In the early 1800s, the runway belonged to Paris. The world’s first “fashion parades” were industry affairs held within the confines of a couture house. Almost a century later, New York’s initial shows were self-consciously patriotic attempts to let France know we had talent, too. Then they truly came into their own.
New York Tries to Put on a Show, Makes Future Real Housewives Proud
The now-forgotten department store Ehrich Brothers may well have played host to the first American fashion show in 1903. There’s scarce information about that event, but the New York Times did chronicle another, ill-fated défilé that year. Headline: “Models Fail to Agree on Gowns in Time to Parade.” The “12 most beautiful models” in town were selected to show off the cream of Paris fashion, but they quickly began bickering about the order they would walk in: “Each and every one of them, believing herself the most beautiful, insisted on heading the procession.” Men initially outnumbered women in the audience ten to one, but when no models emerged, they left.
Vogue Flouts France
As World War I loomed, Vogue editor Edna Woolman Chase came to realize that Paris’s place as the center of the sartorial universe might be jeopardized. And so, while riding the Fifth Avenue bus (Town Cars were not yet an editorial perk), she concocted the Fashion Fête to “encourage the New York designers” no longer to hide their wares “behind the label imported.” The French fashion houses were not pleased with what they saw as a threat to their supremacy, particularly after Harper’s Bazaar sent an envoy overseas to spread misinformation that Vogue was no longer planning on covering couture. To mend fences, the Fête was held the following year in Paris. Now called “The Paris Fashion Fête: Betty’s Trousseau,” it focused on French designers.
Fashion Week Is Born
Fashion publicist Eleanor Lambert produced the Battle of Versailles (at which American designers, like Stephen Burrows, one-upped the French in 1973), and founded the Council of Fashion Designers of America, but her farthest-reaching fashion achievement came during World War II, when the government enlisted her to create an event showcasing U.S. designers. “One-hundred ways to preserve fabric” was one show’s theme. Nevertheless, there was glamour to be had, courtesy of Bill Blass, Norman Norell, and hatmaker Lilly Daché. And some form of New York Fashion Week, as the event came to be known, has been held ever since.
“Black Is Beautiful”
When Kwame Brathwaite and his brother Elombe Brath attended an African-American beauty pageant called the Miss Natural Standard of Beauty Contest in 1961, they saw that the models quickly reverted to straightened hair afterward in order to fit in with the beauty standards of the time. So they launched the first in a series of fashion shows called “Naturally ’62: The Original African Coiffure and Fashion Extravaganza Designed to Restore Our Racial Pride and Standards.” The group was one of the first to popularize the motto black is beautiful, and the women became known as the Grandassa Models (a variant of Grandassaland, black nationalist Carlos Cooks’s name for Africa).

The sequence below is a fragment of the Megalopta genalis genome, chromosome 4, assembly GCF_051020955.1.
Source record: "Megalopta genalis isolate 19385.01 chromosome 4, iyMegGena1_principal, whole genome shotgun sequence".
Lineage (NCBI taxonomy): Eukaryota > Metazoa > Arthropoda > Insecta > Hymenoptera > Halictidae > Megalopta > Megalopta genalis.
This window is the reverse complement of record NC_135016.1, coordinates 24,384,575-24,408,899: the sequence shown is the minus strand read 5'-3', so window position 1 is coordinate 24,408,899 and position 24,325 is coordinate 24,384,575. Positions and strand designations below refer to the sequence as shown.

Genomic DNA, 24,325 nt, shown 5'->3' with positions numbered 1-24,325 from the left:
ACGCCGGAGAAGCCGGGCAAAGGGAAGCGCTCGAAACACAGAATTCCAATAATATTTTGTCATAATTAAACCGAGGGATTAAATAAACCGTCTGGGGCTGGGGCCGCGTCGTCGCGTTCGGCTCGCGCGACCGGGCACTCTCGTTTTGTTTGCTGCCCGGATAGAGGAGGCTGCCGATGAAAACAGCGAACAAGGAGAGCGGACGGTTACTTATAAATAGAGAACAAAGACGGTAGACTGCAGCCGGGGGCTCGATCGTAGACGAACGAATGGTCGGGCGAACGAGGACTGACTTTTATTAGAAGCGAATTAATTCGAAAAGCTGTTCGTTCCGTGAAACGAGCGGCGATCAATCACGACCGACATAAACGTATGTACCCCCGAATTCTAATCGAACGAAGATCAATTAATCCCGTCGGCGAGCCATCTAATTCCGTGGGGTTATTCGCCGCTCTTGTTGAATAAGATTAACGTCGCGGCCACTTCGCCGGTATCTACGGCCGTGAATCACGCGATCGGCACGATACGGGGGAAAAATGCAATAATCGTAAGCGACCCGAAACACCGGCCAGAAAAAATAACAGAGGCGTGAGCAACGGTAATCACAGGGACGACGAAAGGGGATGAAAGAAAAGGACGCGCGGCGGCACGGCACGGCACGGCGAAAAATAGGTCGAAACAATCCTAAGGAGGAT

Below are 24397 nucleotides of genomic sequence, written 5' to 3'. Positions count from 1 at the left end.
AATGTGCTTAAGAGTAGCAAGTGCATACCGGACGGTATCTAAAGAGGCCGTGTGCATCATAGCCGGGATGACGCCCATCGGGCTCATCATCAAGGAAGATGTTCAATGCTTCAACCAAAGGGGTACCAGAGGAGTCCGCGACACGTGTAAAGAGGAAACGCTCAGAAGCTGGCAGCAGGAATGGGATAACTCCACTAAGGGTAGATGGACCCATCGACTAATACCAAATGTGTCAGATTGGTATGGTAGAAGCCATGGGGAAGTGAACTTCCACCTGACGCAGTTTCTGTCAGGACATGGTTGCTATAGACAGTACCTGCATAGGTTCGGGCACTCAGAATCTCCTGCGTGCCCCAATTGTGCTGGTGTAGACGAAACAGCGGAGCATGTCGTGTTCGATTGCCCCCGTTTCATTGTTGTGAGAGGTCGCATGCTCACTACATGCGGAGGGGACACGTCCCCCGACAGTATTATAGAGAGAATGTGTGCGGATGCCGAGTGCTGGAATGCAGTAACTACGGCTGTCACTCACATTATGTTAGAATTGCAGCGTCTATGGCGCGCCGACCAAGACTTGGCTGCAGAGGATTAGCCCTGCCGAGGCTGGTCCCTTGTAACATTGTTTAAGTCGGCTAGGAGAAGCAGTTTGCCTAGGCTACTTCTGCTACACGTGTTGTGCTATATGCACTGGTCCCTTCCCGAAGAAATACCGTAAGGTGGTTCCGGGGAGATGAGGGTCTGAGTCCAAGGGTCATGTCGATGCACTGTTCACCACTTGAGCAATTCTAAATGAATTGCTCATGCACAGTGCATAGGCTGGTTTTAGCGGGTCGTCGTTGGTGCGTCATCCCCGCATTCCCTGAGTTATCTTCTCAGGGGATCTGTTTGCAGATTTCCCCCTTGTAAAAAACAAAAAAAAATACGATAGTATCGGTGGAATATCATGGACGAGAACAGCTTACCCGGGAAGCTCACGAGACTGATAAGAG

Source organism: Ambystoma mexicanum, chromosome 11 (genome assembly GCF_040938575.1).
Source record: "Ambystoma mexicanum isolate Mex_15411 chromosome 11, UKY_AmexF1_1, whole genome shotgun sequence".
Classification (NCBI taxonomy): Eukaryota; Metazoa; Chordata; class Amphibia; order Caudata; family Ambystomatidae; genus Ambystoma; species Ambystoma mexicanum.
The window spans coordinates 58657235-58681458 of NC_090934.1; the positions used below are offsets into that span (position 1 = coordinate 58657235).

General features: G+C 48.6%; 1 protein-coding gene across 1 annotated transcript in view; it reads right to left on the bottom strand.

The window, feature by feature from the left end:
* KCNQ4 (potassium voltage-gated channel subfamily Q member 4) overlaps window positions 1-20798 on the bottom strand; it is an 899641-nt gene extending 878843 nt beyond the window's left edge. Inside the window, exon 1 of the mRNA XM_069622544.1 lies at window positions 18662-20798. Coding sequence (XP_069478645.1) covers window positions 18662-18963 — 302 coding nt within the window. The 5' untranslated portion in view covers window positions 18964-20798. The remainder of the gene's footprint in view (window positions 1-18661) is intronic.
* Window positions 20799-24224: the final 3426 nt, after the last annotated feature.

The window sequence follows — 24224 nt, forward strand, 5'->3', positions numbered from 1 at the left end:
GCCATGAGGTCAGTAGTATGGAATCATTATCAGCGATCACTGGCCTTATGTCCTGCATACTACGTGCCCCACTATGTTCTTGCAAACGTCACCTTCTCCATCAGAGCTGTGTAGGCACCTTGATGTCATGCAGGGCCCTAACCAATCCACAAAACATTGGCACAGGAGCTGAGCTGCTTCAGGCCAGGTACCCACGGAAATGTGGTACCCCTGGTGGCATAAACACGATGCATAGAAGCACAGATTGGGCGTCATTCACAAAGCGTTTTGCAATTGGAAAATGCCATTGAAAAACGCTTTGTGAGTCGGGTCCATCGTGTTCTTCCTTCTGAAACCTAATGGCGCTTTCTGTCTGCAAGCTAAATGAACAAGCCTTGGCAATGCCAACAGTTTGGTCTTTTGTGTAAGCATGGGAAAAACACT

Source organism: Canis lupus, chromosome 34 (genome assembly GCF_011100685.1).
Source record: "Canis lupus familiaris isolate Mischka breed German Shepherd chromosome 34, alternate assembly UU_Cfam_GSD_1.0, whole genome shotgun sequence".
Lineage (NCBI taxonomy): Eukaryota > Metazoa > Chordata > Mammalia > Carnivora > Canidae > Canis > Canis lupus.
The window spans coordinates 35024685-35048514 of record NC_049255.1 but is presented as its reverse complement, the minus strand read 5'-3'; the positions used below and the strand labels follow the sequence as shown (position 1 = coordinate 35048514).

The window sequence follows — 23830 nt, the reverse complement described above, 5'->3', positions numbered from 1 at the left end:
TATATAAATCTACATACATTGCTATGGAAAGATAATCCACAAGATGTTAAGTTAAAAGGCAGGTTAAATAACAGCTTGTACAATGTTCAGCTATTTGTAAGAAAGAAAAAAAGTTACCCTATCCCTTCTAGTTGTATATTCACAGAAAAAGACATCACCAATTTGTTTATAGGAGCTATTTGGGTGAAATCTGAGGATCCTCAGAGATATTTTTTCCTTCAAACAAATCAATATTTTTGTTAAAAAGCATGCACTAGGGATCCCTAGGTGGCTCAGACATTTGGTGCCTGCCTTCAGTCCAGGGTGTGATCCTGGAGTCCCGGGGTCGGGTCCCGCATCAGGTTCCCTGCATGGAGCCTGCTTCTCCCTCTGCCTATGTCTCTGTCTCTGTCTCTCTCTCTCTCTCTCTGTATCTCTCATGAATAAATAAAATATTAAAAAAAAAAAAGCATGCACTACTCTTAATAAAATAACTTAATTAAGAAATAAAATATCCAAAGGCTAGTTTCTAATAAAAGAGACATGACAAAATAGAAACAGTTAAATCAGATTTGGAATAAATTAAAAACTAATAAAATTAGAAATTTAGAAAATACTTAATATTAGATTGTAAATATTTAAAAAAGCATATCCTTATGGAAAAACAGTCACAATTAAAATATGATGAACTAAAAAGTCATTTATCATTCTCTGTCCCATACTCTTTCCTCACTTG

Comme des Garçons Makes Queens Avant-Garde
Only Rei Kawakubo could get Manhattan’s art and fashion elites to board buses and head to a converted chewing-gum factory in Long Island City in the middle of December for a show (at which Jean-Michel Basquiat modeled). Stella Ishii, who worked for Comme des Garçons then, remembers that she would often have to explain to American retailers how to wear the clothes. “How do you even put this on?” they’d say. “It looks like there are five arms.”
When Marc Jacobs turned the totems of disaffected youth into high fashion — flannel shirts redone in printed checked silk — he prompted Suzy Menkes to hand out grunge is ghastly buttons. But Vogue’s Grace Coddington found it enthralling next to the looks of the time: that “big, garish, wide-shouldered stuff. Women, or girls anyway, wanted [something] much more real.” Perry Ellis fired him, but Jacobs has said it’s still his favorite collection.
Miguel Adrover Stitches the Future
Long before “upcycled” clothing became obtainable at Urban Outfitters, Miguel Adrover was taking fabric salvaged from garbage cans and from his grandmother’s castoffs and transforming it into fashion. In his first-ever show in New York — total budget: $6,000 — the first model walked out naked. Fabrics were scratched with sandpaper or dyed with tea to age them. The only hint of traditional luxury was a Louis Vuitton handbag repurposed as a miniskirt.
Gender Is Fluid
At 24, designer Shayne Oliver was an F.I.T. dropout working on a streetwear line. His first Hood by Air Fashion Week outing featured gender-ambiguous models whose range of ethnicities and sizes was truly atypical for a runway show. Explaining the name of the line to the Daily Beast, Oliver said, “People would elaborate on luxury ideas and bring them to the hood, but I felt like we could do the reverse and take the hood to an elevated level.” Three years on, gender blurring has swept the runways, and “elevated” streetwear is everywhere.
*This article appears in the May 16, 2016 issue of New York Magazine.